In 1994, Bridget O'Connor began an internship at Rockland Psychiatric Center, where one of the doctors allegedly began to refer to her as Miss Sexual Harassment, told her that she should participate in an orgy, and suggested that she remove her clothing before meeting with him. Other women in the office made similar claims.
Yet when O'Connor filed a lawsuit, her sexual harassment claims were dismissed because she was an unpaid intern. A federal appeals court affirmed the decision to throw out the claim.
Unpaid interns miss out on wages and employment benefits, but they can also find themselves in "legal limbo" when it comes to civil rights, according to law professor and intern labor rights advocate David Yamada. The O'Connor decision (the leading ruling on the matter, according to Yamada) held that because they don't get a paycheck, unpaid interns are not "employees" under the Civil Rights Act—and thus, they're not protected.
Federal policies echo court rulings. The laws enforced by the U.S. Equal Employment Opportunity Commission, including the Civil Rights Act, don't cover interns unless they receive "significant remuneration," according to commission spokesperson Joseph Olivares.
"At least with respect to the federal law that we enforce, an unpaid intern would not be legally protected by our laws prohibiting sexual harassment," Olivares said in an email to ProPublica.
It's unclear how many interns are sexually harassed at work. The commission doesn't keep those statistics, according to Olivares. And as the Chicago Tribune detailed in 2011, interns often don't know where to turn when faced with harassment or can fear retaliation from bosses they look to for future jobs or recommendations.
"You can understand perhaps why there haven't been more cases," said Yamada. "If you're a young student, and have been trying to get a career off the ground, the bind that puts someone in is significant, because there's retaliation."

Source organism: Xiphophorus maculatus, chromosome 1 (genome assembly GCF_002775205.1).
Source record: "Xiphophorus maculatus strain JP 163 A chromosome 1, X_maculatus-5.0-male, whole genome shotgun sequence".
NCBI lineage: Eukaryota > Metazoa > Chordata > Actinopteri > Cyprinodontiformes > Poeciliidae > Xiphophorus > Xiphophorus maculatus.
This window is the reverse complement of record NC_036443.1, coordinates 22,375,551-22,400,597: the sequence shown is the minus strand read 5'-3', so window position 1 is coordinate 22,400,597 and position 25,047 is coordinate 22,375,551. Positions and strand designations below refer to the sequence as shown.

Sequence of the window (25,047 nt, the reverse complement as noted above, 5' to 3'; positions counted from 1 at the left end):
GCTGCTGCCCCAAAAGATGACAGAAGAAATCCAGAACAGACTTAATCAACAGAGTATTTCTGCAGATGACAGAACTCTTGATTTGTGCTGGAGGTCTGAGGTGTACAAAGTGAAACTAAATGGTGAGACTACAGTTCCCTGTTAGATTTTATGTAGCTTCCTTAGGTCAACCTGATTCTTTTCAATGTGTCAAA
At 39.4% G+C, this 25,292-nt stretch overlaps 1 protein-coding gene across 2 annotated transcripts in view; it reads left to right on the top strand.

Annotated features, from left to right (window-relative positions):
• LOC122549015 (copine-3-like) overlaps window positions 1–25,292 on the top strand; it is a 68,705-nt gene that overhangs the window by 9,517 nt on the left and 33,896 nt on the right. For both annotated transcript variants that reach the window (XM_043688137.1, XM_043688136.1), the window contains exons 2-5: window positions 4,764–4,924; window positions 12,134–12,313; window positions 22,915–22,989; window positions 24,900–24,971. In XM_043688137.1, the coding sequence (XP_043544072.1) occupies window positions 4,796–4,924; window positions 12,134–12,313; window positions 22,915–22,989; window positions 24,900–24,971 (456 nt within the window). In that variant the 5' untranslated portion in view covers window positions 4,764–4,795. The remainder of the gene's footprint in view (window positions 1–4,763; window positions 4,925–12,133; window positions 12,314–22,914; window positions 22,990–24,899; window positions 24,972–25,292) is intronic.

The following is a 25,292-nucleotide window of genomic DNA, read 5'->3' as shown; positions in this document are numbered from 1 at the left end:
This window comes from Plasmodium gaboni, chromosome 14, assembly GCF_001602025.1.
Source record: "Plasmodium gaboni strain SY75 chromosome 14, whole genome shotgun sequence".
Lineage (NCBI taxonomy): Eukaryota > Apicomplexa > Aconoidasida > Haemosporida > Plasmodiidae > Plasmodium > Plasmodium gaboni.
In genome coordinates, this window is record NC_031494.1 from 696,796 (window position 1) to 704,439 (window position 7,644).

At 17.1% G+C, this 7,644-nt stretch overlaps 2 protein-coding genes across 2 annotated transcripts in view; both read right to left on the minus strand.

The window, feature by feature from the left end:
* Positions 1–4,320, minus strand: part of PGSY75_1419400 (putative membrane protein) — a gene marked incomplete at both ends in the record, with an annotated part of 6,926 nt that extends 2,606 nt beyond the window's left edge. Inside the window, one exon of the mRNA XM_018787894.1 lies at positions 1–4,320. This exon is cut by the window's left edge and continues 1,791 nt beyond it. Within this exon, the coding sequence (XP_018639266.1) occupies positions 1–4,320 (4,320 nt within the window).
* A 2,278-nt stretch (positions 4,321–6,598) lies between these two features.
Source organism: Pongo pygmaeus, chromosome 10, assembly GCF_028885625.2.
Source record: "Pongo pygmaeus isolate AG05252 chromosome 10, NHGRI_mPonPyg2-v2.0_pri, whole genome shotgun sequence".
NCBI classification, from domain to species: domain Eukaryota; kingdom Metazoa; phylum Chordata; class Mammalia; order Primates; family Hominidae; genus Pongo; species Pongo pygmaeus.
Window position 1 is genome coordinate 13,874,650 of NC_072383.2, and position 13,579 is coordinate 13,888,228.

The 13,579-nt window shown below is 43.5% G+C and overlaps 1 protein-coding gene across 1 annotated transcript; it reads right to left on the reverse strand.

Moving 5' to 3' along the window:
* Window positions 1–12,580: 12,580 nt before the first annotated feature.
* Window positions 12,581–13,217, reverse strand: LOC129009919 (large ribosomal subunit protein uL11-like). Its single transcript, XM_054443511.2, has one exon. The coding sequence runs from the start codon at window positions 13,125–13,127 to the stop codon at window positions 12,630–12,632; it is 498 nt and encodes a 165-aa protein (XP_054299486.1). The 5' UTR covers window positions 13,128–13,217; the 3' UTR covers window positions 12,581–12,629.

Olivares noted that while federal laws don't protect unpaid interns, company policies and state or local laws could sometimes broaden workplace protections.
In June, Oregon passed a law expanding discrimination and harassment protections to interns, whether they are paid or not. According to Charlie Burr, spokespersonfor the state's Bureau of Labor and Industries, Oregon is the first state to pass such protections.
"Those principles of protecting people in the workplace have been in place for a long time, but they've never applied to interns," said Oregon Labor Commissioner Brad Avakian. "It really left them with few options."
Oregon's law protects interns from sexual harassment and discrimination based on race, religion, gender, disability, and sexual orientation and covers wrongful termination tied to discrimination—but it doesn't create an employment relationship or impact wages, an issue the state was careful to avoid, according to Avakian.
The idea for the law came from Carole Delogu, a former unpaid intern in the state's Bureau of Labor and Industries, after she read an article in the Public Interest Law Journal on the workplace protections not afforded to interns.
"I was in disbelief," Delogu said, of her reaction to the loophole. "Interns are in a fragile place, they want to get their foot in the door, so they don't complain."
So Delogu brought her concerns to the Labor bureau, and helped draft a proposal to close the gap in protections. Under the new law, Delogu hopes "more people will be able to stand up for their rights."
D.C. has made similar strides to protect interns. Council member Mary Cheh lobbied successfully to extend the D.C. Human Rights Act protections against sexual harassment to interns after hearing the story of one intern's sexual harassment claims against her employer, a massage and body therapy center in Friendship Heights. The intern's case was dismissed because she was unpaid.
Yet as Maurice Pianko, attorney and founder of Intern Justice, points out: if for-profit employers paid their interns when they should (and usually they should be paid), protection from discrimination and sexual harassment would automatically apply.
"It's a surprise to me to see that there are still companies not paying their employees," Pianko said. "If any general counsel wants to find out the law they can, and honestly I don't know what they're thinking."
This article is from the archive of our partner The Wire.
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